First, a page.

Is the Company Really for Sale?

 


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If you seek companies to purchase, beware of business owners who will use you for the sole purpose of determining “what the market will bare” for their companies.

Assuming you have clearly defined your business purchase criteria and you have decided to pursue purchase of existing companies, either officially “for sale” or not, you need to think about how best to qualify a business owner’s selling intentions as quickly and effectively as possible.

After you have started your program to find companies to purchase you will find that sometimes the line between a company being “for sale” and one that is not blurs very quickly. Often companies that are for sale are listed at unreasonable terms because the business owner is just tying to determine what the market will bare for his company. Likewise, a company that is not for sale, that you approach, may only be interested in determining what the business might be worth. These situations are common to the business buyer and can be very expensive relative to time and money opportunity costs.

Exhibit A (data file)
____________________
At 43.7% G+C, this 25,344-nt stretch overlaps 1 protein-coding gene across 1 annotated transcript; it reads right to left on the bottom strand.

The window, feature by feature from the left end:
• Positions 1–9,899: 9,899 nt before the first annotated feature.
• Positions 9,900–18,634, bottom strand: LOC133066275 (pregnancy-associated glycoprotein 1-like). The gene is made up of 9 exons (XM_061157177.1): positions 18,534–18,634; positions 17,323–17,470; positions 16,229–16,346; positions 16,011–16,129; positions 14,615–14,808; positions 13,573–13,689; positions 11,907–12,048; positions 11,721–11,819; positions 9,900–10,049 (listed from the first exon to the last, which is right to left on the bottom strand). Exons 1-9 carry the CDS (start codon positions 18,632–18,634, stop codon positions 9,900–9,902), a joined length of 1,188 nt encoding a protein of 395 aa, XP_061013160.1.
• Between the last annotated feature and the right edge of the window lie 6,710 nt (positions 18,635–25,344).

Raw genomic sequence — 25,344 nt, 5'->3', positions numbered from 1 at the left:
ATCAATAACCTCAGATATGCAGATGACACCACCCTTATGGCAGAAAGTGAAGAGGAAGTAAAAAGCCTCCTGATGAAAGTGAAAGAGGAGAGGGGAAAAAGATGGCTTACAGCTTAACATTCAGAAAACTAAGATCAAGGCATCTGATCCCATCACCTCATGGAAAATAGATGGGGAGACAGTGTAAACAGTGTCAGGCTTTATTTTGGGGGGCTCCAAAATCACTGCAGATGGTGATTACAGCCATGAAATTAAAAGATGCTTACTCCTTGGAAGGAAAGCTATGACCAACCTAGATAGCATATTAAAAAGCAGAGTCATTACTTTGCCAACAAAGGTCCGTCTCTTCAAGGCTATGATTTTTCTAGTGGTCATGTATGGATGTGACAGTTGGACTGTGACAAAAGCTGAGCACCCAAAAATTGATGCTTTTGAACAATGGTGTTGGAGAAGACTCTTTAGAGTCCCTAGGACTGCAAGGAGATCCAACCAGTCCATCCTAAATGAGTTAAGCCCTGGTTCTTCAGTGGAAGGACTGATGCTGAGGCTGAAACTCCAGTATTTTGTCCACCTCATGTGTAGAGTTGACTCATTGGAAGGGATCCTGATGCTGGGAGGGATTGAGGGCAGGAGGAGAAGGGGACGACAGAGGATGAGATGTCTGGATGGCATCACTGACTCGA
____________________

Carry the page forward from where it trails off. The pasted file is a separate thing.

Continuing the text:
Determining whether a business is really for sale can be very challenging and fraught with financial and emotional peril for the business buyer. The time and money that can be invested in a potential “deal” that never was really a deal to be had, because the business owner never could or would make a decision to sell, can be devastating. Although you can chalk the purchase opportunity up as a “learning experience”, you quickly determine that as a business buyer you cannot afford to have this happen again.